qa testing

3 Key Habits of Successful Distributed QA Teams

Picture of Ashley Dotterweich
Ashley Dotterweich, Friday July 28, 2017

As distributed teams become more and more common, it’s not unusual for development teams to be distributed, or for QA teams to be remote from the rest of the organization.

While there are many benefits to having a distributed team, from greater diversity to increased responsiveness to product needs, developing a productive, efficient distributed work culture remains a challenge for many teams. For remote QA teams in particular, communication snafus and time delays can create major bottlenecks to deployment and exacerbate quality issues.

Here are three ways that fast moving teams can maximize the potential of their distributed or remote QA teams to ensure that distance doesn’t hold back productivity.

baymax communication

1. Automate Mission-Critical Communication

Communication is always a challenge for distributed teams, but it’s one of the most significant factors to its success. Miscommunication with the QA team can lead to bugs slipping through the cracks. “Shift left” and involve QA as early as possible in the development process to keep quality at top of mind, and to streamline the process of writing test scripts.

Automating the dissemination of critical information wherever possible helps keep everyone on the same page, no matter where they are. Integrating your continuous integration notifications into Slack or Hipchat keeps everyone in the loop on the status of builds. You can also integrate Rainforest notifications into your communication platform to let the team know when there’s a bug as soon as possible, or send those test results straight into bug tracking tools like JIRA. Either way, automating key notifications reduces the friction of having to manually let your remote colleagues know when they need to take action.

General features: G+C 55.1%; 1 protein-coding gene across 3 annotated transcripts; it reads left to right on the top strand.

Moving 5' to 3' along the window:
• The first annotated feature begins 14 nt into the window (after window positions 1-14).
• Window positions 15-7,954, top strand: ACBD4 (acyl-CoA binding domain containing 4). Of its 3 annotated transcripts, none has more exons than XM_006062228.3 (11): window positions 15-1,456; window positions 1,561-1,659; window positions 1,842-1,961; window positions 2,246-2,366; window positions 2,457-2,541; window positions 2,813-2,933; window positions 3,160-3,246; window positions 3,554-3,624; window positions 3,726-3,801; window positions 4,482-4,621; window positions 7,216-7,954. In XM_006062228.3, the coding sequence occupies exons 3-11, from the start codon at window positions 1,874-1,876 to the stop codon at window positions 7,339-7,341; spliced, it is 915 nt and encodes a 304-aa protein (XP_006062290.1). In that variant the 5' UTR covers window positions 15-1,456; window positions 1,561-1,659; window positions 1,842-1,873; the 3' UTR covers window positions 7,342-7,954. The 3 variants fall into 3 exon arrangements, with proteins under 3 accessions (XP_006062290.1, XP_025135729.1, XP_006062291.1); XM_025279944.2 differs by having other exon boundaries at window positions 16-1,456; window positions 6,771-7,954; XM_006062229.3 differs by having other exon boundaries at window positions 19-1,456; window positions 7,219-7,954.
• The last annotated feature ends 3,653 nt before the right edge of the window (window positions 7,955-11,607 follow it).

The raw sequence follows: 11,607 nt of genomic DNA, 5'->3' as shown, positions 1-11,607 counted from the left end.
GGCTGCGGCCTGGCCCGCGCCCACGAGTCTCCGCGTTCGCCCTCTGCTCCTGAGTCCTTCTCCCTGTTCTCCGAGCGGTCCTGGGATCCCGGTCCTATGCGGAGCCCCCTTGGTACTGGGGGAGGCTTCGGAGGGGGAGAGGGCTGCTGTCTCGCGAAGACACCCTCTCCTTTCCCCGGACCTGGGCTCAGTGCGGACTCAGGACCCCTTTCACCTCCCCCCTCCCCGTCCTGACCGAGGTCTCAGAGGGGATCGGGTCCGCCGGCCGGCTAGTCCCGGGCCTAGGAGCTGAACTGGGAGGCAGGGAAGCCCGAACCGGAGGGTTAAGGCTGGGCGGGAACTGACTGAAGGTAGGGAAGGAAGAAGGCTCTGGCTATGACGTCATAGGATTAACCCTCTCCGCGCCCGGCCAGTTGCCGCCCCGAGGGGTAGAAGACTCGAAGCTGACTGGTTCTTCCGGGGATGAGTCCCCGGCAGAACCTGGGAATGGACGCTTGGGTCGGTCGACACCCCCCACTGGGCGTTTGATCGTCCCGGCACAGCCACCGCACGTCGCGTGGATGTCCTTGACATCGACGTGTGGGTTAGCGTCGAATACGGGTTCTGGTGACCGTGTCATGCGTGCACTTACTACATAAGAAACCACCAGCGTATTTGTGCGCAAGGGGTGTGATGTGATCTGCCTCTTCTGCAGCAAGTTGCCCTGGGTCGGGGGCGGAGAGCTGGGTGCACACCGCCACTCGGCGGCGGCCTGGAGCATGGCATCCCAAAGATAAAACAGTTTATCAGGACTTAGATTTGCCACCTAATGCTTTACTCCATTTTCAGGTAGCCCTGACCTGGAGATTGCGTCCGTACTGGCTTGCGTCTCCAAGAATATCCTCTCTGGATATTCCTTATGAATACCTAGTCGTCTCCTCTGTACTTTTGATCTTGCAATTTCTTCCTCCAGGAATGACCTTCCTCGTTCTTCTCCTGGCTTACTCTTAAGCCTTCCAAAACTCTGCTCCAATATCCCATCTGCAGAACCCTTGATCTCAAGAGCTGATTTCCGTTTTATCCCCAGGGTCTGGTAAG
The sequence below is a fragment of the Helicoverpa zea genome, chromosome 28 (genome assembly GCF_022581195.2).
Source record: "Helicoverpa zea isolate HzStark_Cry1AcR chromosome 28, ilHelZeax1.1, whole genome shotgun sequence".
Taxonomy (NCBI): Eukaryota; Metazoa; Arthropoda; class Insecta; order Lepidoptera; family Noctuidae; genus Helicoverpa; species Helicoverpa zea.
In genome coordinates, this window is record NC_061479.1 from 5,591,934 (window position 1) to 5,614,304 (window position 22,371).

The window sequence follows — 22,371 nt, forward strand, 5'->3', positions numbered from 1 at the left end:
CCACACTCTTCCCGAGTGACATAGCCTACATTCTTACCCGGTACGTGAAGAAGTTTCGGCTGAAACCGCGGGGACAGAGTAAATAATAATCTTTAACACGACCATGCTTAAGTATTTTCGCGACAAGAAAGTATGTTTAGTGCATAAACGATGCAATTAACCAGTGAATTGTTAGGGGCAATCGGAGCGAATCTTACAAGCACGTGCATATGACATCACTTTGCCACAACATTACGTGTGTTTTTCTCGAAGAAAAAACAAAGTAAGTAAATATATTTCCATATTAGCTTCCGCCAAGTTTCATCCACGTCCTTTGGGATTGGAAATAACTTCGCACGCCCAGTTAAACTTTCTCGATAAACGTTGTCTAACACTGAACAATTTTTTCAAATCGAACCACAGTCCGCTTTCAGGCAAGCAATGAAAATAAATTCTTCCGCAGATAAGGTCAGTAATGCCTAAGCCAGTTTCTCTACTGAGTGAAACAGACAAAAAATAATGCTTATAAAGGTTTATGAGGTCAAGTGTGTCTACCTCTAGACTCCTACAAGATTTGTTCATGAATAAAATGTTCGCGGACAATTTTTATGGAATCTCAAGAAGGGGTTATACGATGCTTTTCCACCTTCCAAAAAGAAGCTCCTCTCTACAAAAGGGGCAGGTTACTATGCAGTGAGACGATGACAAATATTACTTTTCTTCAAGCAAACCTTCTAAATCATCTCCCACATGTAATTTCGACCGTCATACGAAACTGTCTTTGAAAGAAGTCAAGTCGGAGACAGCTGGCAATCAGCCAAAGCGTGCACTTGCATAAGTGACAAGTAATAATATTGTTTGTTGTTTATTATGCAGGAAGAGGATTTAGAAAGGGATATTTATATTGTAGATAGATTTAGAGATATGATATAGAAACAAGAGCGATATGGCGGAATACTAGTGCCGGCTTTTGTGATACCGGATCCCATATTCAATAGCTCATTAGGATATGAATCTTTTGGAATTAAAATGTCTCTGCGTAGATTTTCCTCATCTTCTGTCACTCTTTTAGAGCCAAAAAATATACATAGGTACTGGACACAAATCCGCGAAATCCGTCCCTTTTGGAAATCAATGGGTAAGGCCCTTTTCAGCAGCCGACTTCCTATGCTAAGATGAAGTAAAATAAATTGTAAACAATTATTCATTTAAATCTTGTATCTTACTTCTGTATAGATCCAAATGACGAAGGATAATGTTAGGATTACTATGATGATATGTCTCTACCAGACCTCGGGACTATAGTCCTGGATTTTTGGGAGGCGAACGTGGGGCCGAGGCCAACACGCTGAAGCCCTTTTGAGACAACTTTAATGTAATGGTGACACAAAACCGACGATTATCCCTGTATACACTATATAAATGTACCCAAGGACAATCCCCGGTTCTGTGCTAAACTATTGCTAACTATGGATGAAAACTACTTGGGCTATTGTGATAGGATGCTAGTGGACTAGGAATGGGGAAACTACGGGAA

tardis-time

2. Use Time Differences to Your Advantage

A negative side effect of distributed teams is that time zone differences can slow down the testing feedback loop and prevent development from moving forward. Time differences can’t be ignored, but that doesn’t mean that they have to be a disadvantage.

Fast-moving teams use this time difference to their advantage, rather than letting it slow them down. As an example, a team with developers in North America and QA in Asia can send new code to the QA team each evening and get their test results back in the morning. By building the time difference into your development process, you can essentially create a 24-hour development cycle to keep projects moving forward with minimal interruptions due to testing.

crowd

3. Use a Variety of QA Tools (Like Crowdsourcing!)

Remote QA teams often call up images of “button pushers” doing mindless repetitive tasks. But the modern remote QA team is much more than that, and building a distributed workforce gives teams access to highly skilled QA engineers and automation specialists from around the globe.

As with any QA team, remote QA teams can work most effectively when they have a variety of testing methods in their toolkit. While your QA team will probably do some manual testing, a crowdsourced testing platform like Rainforest will help them quickly execute repetitive tests so they can focus on higher ROI activities -- whether that’s exploratory testing or writing automation scripts. By ensuring that your team has the right tools to get the job done, you’ll empower them to be as fast and efficient as you need them to be.

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To learn more about how one development team has leveraged crowdsourced testing to supercharge their remote QA team, read our case study of Jitjatjo.

Filed under: distributed team, remote-first, shift left, jira, and slack